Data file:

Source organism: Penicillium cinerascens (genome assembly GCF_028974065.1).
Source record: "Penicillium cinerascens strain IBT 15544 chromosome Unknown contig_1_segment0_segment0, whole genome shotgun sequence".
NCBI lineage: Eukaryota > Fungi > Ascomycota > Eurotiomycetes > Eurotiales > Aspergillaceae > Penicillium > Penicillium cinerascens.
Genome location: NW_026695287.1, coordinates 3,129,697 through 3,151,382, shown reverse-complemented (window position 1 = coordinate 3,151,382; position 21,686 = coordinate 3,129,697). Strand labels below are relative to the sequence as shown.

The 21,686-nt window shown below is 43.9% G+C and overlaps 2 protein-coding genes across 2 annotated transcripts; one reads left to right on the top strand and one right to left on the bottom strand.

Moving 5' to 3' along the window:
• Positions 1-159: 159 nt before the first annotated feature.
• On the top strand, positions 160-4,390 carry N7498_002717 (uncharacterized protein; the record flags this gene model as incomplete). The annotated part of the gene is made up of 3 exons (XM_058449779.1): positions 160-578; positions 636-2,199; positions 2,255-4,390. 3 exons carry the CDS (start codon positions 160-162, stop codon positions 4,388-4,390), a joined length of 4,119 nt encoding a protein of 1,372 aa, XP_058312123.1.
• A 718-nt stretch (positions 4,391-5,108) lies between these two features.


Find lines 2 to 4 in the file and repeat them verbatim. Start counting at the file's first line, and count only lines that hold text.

Source record: "Penicillium cinerascens strain IBT 15544 chromosome Unknown contig_1_segment0_segment0, whole genome shotgun sequence".
NCBI lineage: Eukaryota > Fungi > Ascomycota > Eurotiomycetes > Eurotiales > Aspergillaceae > Penicillium > Penicillium cinerascens.
Genome location: NW_026695287.1, coordinates 3,129,697 through 3,151,382, shown reverse-complemented (window position 1 = coordinate 3,151,382; position 21,686 = coordinate 3,129,697). Strand labels below are relative to the sequence as shown.